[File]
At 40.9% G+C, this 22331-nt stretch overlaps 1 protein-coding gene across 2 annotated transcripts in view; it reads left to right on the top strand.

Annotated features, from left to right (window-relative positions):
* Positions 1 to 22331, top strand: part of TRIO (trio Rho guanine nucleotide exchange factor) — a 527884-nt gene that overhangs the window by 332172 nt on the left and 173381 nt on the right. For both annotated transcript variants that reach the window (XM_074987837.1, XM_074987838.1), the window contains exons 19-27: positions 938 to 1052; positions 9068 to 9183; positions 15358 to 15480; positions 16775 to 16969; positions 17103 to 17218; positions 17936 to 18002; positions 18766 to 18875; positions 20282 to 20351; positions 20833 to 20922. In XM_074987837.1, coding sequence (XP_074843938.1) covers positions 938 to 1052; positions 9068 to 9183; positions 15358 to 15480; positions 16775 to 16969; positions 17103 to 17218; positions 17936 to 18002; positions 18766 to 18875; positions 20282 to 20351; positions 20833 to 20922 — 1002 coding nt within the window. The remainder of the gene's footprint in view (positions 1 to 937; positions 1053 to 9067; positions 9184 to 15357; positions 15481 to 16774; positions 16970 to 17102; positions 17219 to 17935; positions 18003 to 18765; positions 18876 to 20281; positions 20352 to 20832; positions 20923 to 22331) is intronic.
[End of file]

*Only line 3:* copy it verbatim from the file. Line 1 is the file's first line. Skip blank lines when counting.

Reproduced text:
* Positions 1 to 22331, top strand: part of TRIO (trio Rho guanine nucleotide exchange factor) — a 527884-nt gene that overhangs the window by 332172 nt on the left and 173381 nt on the right. For both annotated transcript variants that reach the window (XM_074987837.1, XM_074987838.1), the window contains exons 19-27: positions 938 to 1052; positions 9068 to 9183; positions 15358 to 15480; positions 16775 to 16969; positions 17103 to 17218; positions 17936 to 18002; positions 18766 to 18875; positions 20282 to 20351; positions 20833 to 20922. In XM_074987837.1, coding sequence (XP_074843938.1) covers positions 938 to 1052; positions 9068 to 9183; positions 15358 to 15480; positions 16775 to 16969; positions 17103 to 17218; positions 17936 to 18002; positions 18766 to 18875; positions 20282 to 20351; positions 20833 to 20922 — 1002 coding nt within the window. The remainder of the gene's footprint in view (positions 1 to 937; positions 1053 to 9067; positions 9184 to 15357; positions 15481 to 16774; positions 16970 to 17102; positions 17219 to 17935; positions 18003 to 18765; positions 18876 to 20281; positions 20352 to 20832; positions 20923 to 22331) is intronic.